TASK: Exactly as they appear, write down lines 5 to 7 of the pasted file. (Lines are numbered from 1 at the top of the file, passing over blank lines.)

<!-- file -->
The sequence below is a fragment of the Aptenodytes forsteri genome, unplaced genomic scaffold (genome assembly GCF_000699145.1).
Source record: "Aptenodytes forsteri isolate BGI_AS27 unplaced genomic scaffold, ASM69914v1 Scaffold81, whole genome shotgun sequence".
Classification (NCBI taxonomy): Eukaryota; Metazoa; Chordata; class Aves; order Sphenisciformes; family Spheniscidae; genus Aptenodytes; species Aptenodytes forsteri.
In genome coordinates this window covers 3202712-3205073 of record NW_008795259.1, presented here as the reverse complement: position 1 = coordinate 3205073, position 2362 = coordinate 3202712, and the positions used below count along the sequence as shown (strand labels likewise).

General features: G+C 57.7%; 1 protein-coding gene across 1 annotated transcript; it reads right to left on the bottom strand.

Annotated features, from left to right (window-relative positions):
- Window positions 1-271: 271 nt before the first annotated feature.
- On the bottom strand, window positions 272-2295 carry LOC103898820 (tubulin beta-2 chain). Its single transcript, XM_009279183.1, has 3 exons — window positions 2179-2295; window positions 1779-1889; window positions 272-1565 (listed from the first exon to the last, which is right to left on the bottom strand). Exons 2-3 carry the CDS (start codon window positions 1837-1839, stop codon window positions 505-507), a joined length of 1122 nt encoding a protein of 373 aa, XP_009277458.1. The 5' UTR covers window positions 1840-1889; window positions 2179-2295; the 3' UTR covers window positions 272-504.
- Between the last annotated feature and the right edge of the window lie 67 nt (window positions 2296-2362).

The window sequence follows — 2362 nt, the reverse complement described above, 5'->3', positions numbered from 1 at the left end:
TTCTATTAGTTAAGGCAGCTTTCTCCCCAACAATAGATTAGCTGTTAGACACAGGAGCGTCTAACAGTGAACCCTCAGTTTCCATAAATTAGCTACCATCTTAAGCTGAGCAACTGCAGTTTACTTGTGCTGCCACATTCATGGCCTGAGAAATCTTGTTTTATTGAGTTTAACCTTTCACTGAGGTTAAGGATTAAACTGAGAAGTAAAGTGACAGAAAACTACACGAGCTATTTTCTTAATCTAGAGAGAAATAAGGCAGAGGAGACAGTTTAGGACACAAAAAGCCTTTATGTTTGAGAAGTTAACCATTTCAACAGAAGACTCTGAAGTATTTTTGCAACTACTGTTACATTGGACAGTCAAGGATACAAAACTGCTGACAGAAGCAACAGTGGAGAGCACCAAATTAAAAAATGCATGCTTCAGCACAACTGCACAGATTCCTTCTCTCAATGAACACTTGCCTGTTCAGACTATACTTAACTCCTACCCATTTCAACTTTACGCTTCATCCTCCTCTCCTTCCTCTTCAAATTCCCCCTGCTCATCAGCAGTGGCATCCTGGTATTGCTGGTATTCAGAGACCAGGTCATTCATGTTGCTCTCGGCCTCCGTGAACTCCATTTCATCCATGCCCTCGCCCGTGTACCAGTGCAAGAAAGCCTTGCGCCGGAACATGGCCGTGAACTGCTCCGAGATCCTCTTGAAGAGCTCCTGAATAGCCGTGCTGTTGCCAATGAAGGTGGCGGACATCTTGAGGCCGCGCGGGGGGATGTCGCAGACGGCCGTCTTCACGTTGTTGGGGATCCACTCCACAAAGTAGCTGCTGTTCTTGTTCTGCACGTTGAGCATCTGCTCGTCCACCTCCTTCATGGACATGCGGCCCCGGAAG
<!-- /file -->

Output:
General features: G+C 57.7%; 1 protein-coding gene across 1 annotated transcript; it reads right to left on the bottom strand.

Annotated features, from left to right (window-relative positions):
- Window positions 1-271: 271 nt before the first annotated feature.